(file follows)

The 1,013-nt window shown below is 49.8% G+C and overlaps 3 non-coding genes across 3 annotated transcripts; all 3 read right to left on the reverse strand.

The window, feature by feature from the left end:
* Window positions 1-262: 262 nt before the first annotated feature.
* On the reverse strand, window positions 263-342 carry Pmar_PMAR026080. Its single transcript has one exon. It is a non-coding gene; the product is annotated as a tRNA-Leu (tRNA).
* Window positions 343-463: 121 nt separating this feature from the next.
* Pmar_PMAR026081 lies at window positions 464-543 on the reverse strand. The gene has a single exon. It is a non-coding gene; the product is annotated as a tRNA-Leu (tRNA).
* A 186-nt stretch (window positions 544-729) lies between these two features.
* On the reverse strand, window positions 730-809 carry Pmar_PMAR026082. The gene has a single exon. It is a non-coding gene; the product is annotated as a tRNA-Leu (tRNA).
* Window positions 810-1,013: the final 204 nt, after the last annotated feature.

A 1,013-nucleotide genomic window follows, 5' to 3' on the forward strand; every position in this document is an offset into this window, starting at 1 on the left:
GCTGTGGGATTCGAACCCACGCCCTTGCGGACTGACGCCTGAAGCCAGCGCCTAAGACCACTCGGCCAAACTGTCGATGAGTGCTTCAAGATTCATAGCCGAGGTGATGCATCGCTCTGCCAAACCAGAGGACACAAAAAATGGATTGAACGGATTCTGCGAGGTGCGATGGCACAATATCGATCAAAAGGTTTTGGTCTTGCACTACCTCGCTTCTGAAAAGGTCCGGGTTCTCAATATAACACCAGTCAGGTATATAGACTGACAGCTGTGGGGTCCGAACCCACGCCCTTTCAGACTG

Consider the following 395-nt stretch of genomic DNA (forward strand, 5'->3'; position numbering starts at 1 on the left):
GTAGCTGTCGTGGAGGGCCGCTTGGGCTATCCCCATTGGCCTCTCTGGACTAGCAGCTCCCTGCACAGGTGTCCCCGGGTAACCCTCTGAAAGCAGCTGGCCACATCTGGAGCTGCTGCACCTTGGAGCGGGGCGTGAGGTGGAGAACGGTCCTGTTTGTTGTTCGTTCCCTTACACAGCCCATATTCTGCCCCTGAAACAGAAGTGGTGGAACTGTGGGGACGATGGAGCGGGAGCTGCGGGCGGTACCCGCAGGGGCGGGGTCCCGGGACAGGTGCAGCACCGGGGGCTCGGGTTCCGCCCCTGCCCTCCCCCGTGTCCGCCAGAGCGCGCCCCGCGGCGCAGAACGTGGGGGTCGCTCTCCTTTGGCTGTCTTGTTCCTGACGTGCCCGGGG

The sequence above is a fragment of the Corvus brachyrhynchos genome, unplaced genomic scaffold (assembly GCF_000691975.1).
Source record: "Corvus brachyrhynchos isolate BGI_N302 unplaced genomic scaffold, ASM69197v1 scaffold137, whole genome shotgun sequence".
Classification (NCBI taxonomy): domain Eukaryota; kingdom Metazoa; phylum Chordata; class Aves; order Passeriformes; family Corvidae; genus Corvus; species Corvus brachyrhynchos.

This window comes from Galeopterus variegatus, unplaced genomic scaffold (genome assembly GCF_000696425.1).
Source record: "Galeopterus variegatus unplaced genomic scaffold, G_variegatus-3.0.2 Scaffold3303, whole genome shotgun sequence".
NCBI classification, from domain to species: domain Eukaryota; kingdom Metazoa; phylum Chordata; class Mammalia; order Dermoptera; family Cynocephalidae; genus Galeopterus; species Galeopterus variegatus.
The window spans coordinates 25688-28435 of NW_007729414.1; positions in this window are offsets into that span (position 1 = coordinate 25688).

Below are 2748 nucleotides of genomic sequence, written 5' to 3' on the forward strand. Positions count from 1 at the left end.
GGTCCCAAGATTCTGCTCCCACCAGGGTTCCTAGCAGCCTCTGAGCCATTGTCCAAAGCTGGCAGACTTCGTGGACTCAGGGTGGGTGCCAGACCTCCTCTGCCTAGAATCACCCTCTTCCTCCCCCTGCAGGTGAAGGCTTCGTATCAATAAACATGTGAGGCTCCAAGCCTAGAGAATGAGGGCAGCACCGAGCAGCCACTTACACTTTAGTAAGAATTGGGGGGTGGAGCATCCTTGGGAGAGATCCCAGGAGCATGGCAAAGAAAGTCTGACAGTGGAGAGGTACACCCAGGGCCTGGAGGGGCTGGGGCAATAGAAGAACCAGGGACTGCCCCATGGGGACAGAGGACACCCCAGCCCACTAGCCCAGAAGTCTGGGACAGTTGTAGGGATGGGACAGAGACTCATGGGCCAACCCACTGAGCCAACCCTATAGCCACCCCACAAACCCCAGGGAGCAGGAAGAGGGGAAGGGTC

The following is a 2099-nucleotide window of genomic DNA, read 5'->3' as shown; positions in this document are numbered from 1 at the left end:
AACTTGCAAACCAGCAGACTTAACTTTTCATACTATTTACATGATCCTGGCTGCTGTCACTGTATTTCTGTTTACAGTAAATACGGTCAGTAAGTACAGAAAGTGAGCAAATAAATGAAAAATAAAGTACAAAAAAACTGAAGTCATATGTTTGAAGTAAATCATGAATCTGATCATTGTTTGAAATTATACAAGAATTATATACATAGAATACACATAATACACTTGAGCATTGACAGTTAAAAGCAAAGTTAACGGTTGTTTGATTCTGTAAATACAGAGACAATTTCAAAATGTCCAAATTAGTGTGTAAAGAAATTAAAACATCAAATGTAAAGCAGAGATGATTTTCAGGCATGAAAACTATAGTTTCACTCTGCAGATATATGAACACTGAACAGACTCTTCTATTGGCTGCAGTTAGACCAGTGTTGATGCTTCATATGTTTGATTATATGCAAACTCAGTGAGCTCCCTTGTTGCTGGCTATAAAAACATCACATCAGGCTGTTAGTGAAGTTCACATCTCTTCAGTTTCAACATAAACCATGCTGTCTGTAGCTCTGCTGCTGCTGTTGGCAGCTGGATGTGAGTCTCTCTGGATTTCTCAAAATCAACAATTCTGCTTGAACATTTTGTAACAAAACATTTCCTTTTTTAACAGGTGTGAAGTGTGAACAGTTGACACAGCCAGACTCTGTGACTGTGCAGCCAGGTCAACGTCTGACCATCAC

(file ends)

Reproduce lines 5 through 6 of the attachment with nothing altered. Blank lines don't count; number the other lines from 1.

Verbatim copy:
* Window positions 343-463: 121 nt separating this feature from the next.
* Pmar_PMAR026081 lies at window positions 464-543 on the reverse strand. The gene has a single exon. It is a non-coding gene; the product is annotated as a tRNA-Leu (tRNA).